As a right-handed pitcher in the Cleveland Indians pro baseball minor league system, Randy Rambis Baseball Card PhotoRandy Rambis was working his way up to the major leagues when a shoulder injury and surgery sidelined his career. Drafted by Cleveland out of California State University-Hayward, Randy pitched for teams in New York, Iowa and Tennessee.

Baseball’s loss was our gain. Randy went to work for the city in 1988, first in the Parks and Recreation Department and then as an electrician for SVP. Now, as one of our veteran troublemen who works on the front line, Randy often braves weather that would postpone a baseball game when he’s the first person on the scene of an outage.

Rambis sometimes has to make an evaluation and help with the decision on what to do next. He knows how to look for signals.

“I’ll patrol the power lines and look for fault indicators that can let us know where an outage problem is. Branches, birds, squirrels and balloons cause a lot of our outages.” Working in that environment, Rambis earns his rest days.

While road trips were not always the favorite part of the athlete’s job, Randy now uses them to get away with his wife Caryen. One of his best memories is a weeks-long drive through the Northwest and then the Midwest with no real itinerary. “Coeur d’Alene (Idaho) and Glacier National Park helped make it one of the best trips of my life.”

When he returns, he’s ready to take the mound for our customers. And with the ability to get electricity back on in a neighborhood, you might say he has his power delivery down pat.

Wind Power Winning the Day for Electricity Users

Did you know that wind power is actually considered a type of solar power by the U.S. Department of Energy (DOE)? Wind farm - with logo

In an explanation of how wind turbines work, the DOE points out that winds are caused by the heating of the atmosphere by the sun, the rotation of the Earth, and the Earth’s surface irregularities. Maybe we can add “earth spin power” to our list of renewable energy sources.

At SVP we have the potential use of almost 200 megawatts (MW) of peak wind power for our customers. The actual amount utilized at any one time usually depends on when and where the wind is blowing. As of Dec. 31, 2015, California had 6,108 megawatts (MW) of wind power potential, according to the DOE. The DOE states there are 74,472 megawatts of wind power capable of being generated overall in the U.S.

Wind power is here to stay, and for good reason.

So how does wind add up? The advantages as well as the challenges associated with wind power include:

  • It’s a green renewable energy source. Turbines don’t emit atmospheric pollutants.
  • It’s sustainable. As long as the sun shines and the wind blows, power can be harnessed and distributed to the grid.
  • Wind turbines can be built on existing farms or ranches. Some of the best wind farm sites are in rural areas. Since wind turbines use very little land, farmers and ranchers can continue working their land while at the same time earning extra income from renting their land to power companies.
  • Wind helps the economy and creates jobs. U.S. wind power projects in 2014 employed more than 73,000 workers and resulted in more than $8 billion of private capital entering the economy, according to the American Wind Energy Association. The DOE’s Wind Vision Report says by 2050, wind power might support more than 600,000 jobs in manufacturing, installation, maintenance, and support services.

There are also challenges for wind power.

Other sources of electricity can be cheaper than wind power. Some fossil-fueled generation sources can sometimes provide electricity more cheaply than wind farms. Also, the initial investment for wind power technology is higher than the investment needed for conventional resources.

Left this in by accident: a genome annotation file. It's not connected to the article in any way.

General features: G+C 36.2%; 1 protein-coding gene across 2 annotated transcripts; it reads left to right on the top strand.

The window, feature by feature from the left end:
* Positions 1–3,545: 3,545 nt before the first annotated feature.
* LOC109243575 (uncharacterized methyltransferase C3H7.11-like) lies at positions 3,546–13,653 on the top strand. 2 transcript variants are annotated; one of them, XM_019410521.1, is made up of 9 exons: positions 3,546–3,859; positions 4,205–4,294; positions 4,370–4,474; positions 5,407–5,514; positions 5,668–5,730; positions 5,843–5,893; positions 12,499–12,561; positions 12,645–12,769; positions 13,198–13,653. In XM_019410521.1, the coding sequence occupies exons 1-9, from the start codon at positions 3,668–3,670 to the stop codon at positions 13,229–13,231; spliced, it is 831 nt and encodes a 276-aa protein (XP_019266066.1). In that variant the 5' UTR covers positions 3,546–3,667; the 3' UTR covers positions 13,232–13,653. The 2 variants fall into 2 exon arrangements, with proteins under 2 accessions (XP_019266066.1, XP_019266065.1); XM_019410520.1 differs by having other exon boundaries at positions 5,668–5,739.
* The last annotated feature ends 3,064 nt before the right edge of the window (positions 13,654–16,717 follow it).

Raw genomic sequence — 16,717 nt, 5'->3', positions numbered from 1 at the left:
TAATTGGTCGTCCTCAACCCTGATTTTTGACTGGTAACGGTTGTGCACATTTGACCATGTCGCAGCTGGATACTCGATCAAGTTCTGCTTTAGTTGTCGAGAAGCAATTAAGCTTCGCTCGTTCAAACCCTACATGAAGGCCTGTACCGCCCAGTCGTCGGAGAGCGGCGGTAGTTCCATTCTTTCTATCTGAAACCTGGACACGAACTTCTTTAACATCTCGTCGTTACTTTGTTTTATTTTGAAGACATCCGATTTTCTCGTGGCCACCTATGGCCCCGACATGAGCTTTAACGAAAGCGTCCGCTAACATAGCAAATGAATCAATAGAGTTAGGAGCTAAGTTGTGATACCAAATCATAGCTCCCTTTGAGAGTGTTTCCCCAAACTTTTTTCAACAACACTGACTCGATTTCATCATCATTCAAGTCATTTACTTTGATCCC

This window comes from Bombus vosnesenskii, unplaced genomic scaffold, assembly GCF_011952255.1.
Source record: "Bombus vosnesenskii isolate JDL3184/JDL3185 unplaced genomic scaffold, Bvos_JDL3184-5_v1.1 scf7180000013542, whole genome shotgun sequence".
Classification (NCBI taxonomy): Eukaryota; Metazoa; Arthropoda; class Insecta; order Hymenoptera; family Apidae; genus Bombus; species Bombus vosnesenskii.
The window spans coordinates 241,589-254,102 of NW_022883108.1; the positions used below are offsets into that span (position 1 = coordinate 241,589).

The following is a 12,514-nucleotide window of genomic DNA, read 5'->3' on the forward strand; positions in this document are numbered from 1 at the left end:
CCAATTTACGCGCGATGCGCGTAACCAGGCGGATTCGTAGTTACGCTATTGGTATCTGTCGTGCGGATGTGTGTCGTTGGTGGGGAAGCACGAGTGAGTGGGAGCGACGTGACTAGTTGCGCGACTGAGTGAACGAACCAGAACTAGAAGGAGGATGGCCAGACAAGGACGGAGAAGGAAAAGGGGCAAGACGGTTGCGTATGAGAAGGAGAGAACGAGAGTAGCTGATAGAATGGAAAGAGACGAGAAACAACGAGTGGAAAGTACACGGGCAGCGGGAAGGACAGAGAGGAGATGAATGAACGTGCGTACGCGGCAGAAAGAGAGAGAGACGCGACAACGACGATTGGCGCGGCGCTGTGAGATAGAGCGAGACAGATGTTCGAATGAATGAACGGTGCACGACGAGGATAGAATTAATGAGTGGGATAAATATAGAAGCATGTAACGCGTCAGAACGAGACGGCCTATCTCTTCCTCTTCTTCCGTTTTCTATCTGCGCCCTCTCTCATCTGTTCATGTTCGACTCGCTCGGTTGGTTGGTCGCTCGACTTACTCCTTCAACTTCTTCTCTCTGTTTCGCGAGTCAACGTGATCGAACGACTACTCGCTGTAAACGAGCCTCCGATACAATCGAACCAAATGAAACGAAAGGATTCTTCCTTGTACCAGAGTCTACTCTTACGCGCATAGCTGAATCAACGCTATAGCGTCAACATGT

• Rural sites are good for wind but they can be far from populations needing the electricity. This requires transmission lines to deliver the power from a remote location.
  • A wind farm development might not be the most profitable use of the land. Other types of development not related to power generation may be more profitable for owners of land suitable for a wind project.
  • Turbines might cause noise and aesthetic pollution. Concern exists over the noise produced by the turbine blades and visual impacts to the landscape.
  • Turbine blades could damage local wildlife. There is concern about turbine blades killing and injuring birds. The Audubon Society has long supported wind power while encouraging new wind farm location parameters and continued improvement in pole design. Slower turbines, improved monitoring of bird behavior and flight paths, and sensitivity to bird migration routes have all played a role in reducing impacts of wind turbines on birds. In fact, a good portion of turbines are shut down for two months during the bird migration season at Altamont Pass, where we are also working toward replacing the smaller, faster-spinning small turbines with new large units.

We’ve Got the Largest Public EV Charging Center in CA…for Now!

Panorama of EVsWhy would anyone want to set a record, only to turn around and say they can’t wait until that record is broken?

Well, that’s what we’re saying here ever since we opened the largest public electric vehicle charging center in the state. On April 20, 2016 the Santa Clara Electric Vehicle Charging Center came on line at Santa Clara’s Tasman Parking Garage located near Levi’s Stadium, the Santa Clara Convention Center and the Great America theme park. With 49 charging spots, it’ll serve EV drivers in that destination-rich environment. And a California Energy Commission grant paid for just about all of it.

But what’s coming up is even more exciting! Our charging center surpassed the previous record holder, nine chargers at a supermarket on Mowry Ave. in Fremont, which set that record in December 2015. We won’t be surprised if the growing number of charging locations includes one with 50 or more chargers in the very near future. Private companies are already on the bandwagon – reports say the new Apple campus in Cupertino will feature numerous EV chargers for employees.

A leading industry publication, Smart Grid News, echoed remarks made by Santa Clara Mayor Lisa Gillmor when it called the Santa Clara Center a “climate change milestone” with its one Fast DC charger and 48 Level 2 chargers. Plugincars.com says a Fast DC charger can “fill up” an EV in as little as 30 minutes while the Level 2 power pushers take more time.

The cost of driving an EV in Santa Clara can be around $0.04 a mile, based on a U.S. Department of Energy (DOE) estimate. Since EV battery capacities and range vary considerably, the DOE has a Vehicle Cost Calculator to better estimate your overall expenses.

We collaborated with the Electric Power Research Institute (EPRI), Joint Venture Silicon Valley, ChargePoint and MJR Electric to make the charging center a reality. It may be the largest in the region for now, but we will be cheering for more and even larger EV charging centers for the growing number of EV drivers.